Central Okanagan transit workers to start refusing overtime, impact on service expected

Transit job action escalates

UPDATE 2:15 p.m.

BC Transit is warning public transit users in the Central Okanagan that service will be impacted by the union’s overtime ban and escalating job action.

The Crown corporation said handyDART service for customers requiring transportation medical treatments has been deemed essential and will operate should there be more job action.

Riders will be informed of service cancellations as soon as possible through the NextRide app and customer alerts at bctransit.com/Kelowna

ATU 1722 job action will not impact service on the Route 90 UBCO/Vernon from the Vernon Regional Transit System, or the Route 70 Penticton/Kelowna from the South Okanagan-Similkameen Transit System.

ORIGINAL 11:45 a.m.

Drivers with Kelowna Regional Transit are escalating their job action.

ATU Local 1722 announced Wednesday its members will refuse to accept overtime shifts starting Thursday.

The overtime refusal marks the third official job action in as many weeks, with workers already refusing to wear company uniforms or enforce fare collection policies.

“We are overworked and have been for years,” said Local 1722 President Al Peressini. “We break our backs trying to keep buses running because we are chronically understaffed under First Transit’s management.”

The union says between 18 and 26 per cent of average daily bus service in Kelowna runs on “unsustainable overtime labour.” Workers are forced to cancel days off and vacations on a “regular basis” to fill staffing gaps, said the union.

As a result, the union says the overtime refusal will likely result in less frequent service.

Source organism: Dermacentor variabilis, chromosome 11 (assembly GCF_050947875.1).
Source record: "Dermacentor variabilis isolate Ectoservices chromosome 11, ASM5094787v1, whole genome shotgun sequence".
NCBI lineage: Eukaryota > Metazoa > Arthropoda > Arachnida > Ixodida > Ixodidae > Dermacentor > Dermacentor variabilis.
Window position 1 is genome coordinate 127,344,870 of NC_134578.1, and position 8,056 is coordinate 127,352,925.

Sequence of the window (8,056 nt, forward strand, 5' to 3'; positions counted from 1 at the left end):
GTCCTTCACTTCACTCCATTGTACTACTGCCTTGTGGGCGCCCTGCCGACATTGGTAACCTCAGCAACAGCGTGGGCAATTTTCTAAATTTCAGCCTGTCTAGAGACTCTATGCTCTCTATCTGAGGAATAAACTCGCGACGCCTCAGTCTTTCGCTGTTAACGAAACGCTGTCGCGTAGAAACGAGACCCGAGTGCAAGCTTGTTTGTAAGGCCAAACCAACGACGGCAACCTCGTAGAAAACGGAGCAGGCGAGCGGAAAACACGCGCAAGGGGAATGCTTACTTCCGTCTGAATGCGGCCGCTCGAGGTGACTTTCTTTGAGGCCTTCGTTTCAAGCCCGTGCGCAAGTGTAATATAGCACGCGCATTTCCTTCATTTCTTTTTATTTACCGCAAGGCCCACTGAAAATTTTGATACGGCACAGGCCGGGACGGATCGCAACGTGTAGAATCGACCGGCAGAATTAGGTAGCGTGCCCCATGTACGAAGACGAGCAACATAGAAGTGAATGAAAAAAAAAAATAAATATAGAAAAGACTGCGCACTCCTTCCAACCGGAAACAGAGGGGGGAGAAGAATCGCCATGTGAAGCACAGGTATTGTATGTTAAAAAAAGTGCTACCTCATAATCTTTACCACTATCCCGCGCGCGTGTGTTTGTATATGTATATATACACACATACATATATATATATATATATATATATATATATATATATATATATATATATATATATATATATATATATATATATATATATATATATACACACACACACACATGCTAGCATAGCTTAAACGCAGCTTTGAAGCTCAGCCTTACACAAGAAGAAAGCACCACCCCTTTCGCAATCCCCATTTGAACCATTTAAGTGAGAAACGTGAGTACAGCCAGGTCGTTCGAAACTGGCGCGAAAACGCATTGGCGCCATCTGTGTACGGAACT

“We are taking these restrained job actions because we care about the people we serve,” Peressini continued. “We hope they’ll contact their provincial representatives to tell them just how much this underfunding and mismanagement is hurting our city.”

The union says it sent the employer First Transit a counter proposal seven days ago but has not heard back.

“It’s not a mystery. We know what’s broken. We’re underpaid. We can’t retire or pay our bills. Workers quit every day. Those of us who stay are working ourselves into an early grave to keep Kelowna moving,” continued Peressini.

“If the province won’t bring us in-house, they can add more funding to the service or demand the billion-dollar Swedish hedge fund they let profit from this system chip in to help.”

First Transit, a multinational company owned by Sweden-based EQT Infrastructure, holds the contract to operate public transit in the Central Okanagan until March 2023. Some have been calling from BC Transit to bring the service in house, or find a new operator, after the second job action since 2016.

The union says Kelowna’s transit workers are currently earning $5 to $10 less than comparable transit systems in the province.

“The union continues to ask for the public to call their provincial representatives to demand that they take responsibility for the consequences of contracting out a public, tax-funded service to a for-profit corporation,” the union said in a news release.

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